I’m sure it was an amazing relief for my parents to finally figure out what was going on with their baby daughter and learn that it was a fixable issue. What they’d later learn is that a lot of damage had been done and it wasn’t a simple surgery. Over the course of the next 12-18 months, we’d make several trips to Children’s Mercy in Boston for consultations and surgeries with special children’s urologist.

I don’t remember much from those days, but I do have a few core memories: constantly getting my blood drawn, placing pretend IVs in my Cabbage Patch doll, singing songs from Annie with my hospital roommate Julie and fighting over who got to sing, “We love you Miss Hannigan.”

I also remember exploring Boston with a pee bag strapped around my leg and being vaguely embarrassed by it. In hindsight, we may have only been walking in a different wing of the hospital – but I sort of remember seeing artwork…?

Anyway, that’s back. Minus the trips to Boston. And the kids hospital. Now it’s a regular hospital.

Recent History
About a year ago I got sick with a kidney infection that put me in the hospital. Little did I know that it was the first of many infections I’d have over the course of the year. If I wasn’t taking a pretty heavy-duty antibiotic, I was essentially guaranteed to have a kidney infection within two months time.

This latest infection has been a doozy. My body has been trying to fight it for more than a month. I’ve been on 4 antibiotics; nothing is working. On the bright side, because my body realizes the chronic pain and infection in my kidney, it no longer reacts like normal. No fever, just a lot of exhaustion and, at best, I’m always uncomfortable. At worst, I feel like I’ve taken a direct punch to the left kidney (also known as the bad one).

Yesterday I had a CT Scan to confirm that I did not have kidney stones. (If I had a dollar for every time I’ve been asked by a doc/nurse if I have a history of kidney stones, I’d be able to take an entire ball team out for dinner.) It did confirm that my left kidney still sucks. It’s small and sort of folds over on itself. And while it had been providing some ongoing functionality, it seems now like it’s mostly a harbor for infection and all that is bad.

Moving Forward
Tomorrow I go in for another test to see how well the good kidney functions. In the past I’ve been told that it’s functionality was impaired because of the damage done as a child. I’m honestly not sure when I last had this type of test done. I’m hoping for at least 80% or greater functionality so my chances of kidney failure/going on dialysis/needing a kidney transplant remain relatively low. Ole’ righty has been doing great work for a long time, I have faith that she’s not going to let me down now.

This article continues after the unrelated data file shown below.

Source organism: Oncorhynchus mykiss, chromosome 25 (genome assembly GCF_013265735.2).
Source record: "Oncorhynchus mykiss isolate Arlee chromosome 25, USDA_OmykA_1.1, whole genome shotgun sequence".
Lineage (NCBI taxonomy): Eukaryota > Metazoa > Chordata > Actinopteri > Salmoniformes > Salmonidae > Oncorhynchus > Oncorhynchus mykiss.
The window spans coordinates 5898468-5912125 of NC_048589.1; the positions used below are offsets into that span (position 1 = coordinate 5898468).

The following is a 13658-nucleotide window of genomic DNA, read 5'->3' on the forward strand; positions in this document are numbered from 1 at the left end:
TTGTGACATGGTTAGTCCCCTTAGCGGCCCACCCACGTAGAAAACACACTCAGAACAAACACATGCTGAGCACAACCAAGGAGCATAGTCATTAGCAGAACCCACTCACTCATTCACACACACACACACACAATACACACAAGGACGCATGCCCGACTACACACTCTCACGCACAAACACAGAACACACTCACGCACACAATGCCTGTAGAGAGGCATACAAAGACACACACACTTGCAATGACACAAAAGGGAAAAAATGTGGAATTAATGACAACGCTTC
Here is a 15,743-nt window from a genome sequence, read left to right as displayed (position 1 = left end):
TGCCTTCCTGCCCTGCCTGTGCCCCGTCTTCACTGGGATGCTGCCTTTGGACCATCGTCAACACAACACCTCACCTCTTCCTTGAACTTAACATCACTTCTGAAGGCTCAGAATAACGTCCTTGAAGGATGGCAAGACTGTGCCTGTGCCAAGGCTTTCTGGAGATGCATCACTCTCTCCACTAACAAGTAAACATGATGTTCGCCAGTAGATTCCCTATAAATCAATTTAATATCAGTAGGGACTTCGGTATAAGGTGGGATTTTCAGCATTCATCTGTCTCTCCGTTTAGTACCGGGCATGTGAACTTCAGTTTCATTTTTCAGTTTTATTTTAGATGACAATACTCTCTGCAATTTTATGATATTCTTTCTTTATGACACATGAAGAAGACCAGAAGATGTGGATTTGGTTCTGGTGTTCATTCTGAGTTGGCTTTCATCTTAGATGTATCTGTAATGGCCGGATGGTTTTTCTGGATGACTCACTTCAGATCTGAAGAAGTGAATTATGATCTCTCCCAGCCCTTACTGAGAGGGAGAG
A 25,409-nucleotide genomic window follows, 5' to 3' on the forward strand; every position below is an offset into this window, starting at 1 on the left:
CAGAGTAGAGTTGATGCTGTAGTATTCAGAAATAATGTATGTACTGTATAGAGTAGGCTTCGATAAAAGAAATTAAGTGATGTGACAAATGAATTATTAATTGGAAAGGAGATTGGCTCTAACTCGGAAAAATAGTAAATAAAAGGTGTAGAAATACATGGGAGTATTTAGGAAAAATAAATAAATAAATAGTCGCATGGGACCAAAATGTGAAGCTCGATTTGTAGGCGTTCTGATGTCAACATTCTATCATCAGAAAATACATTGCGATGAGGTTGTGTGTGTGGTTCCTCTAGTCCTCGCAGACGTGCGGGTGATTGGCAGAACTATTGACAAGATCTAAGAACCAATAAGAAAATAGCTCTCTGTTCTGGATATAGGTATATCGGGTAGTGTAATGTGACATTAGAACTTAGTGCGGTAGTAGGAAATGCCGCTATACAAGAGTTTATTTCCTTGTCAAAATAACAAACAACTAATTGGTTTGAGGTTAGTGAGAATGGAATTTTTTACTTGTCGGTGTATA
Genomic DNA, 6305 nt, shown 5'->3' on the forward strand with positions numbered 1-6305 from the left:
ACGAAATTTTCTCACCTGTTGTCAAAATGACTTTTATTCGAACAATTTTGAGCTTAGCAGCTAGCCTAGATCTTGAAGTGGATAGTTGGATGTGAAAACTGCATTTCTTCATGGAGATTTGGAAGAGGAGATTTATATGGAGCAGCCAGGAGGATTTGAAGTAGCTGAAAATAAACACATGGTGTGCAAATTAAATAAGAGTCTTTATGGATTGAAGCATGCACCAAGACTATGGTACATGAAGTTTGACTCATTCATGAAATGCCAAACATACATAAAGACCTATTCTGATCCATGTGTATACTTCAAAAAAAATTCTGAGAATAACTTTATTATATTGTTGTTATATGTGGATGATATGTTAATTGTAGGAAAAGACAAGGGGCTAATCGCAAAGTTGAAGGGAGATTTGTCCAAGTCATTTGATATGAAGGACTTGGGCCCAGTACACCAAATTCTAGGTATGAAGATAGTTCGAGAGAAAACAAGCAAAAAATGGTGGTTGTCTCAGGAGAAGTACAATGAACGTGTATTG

From there I have a couple of surgical paths ahead of me, depending on when I’m able to get on the doctor’s schedule. Nearly all directions lead towards some time with a pee bag again, so I’ll be looking for wearable options to hide a pee bag. But even if I don’t find something suitable, it will all be worth it when my bad kidney is out and I can finally get back to being healthy again.

The Ball Field Life

It’s the end of March and we’re solidly into the beginnings of our longest seasons of the year – baseball and softball. Leo’s high school team has been loosely practicing once a week since November, shifting to everyday practice as soon as basketball season ended. Alex’s team and Kate’s team have been doing weekly practices since the beginning of February. And we’ve had several days where I’ve taken the kids into town to play catch at the ball field while waiting for Leo’s pickup time.

I’d be absolutely lying if I didn’t confess to loving it. Every dang minute. Even the cold ones like last night!

I’ve been nervous to see how Leo would transition into high school baseball. So far, it’s been great for him. He’s gotten plenty of playing time and been able to play several positions (first base, third base, shortstop and pitcher), even a few new to him. He looks confident and is working to be more of a vocal leader than he’s been in the past. It’s good to see him working hard and having fun.

Tony’s coaching Alex’s team this year and I’m really excited to see how they’re already growing. 10U baseball is an important time – it’s where the kids need to start making strides with their skills and growing their confidence. Tony’s a great coach for that. His love for the game shows and he’s been great at helping the young players break down their skills to help them start learning proper form and habits. I don’t think this team has the ability to be a league contender this year, but it is possible that they could be in future years if they continue to work together and grow they way that I’ve seen thus far.

Kate’s team is a bit of a wildcard as nearly all 8U girls softball teams are, lol. So far we’ve been stuck inside for practice sessions, which admittedly, is tough. But I am seeing glimmers of the starts of these girls’ love for the game pop up. Kate doesn’t show it all the time, but when she decides to be serious, the girl is all-in. For now our focus is keeping it fun and helping them build the skills they’ll need as they get bigger.

For me the biggest question of the summer will be how much I will be playing. Tony and I have regularly played in at least one weekly league and picked up a couple of weekend tournaments for the past 10+ years. As the kids are getting older, my interest in being on the field without them is dropping off. I can’t probably say the same thing for Tony, but I can kinda feel the end of my playing time coming soon. We shall see what opportunities present themselves … maybe I still have another season or two of league ball left in me?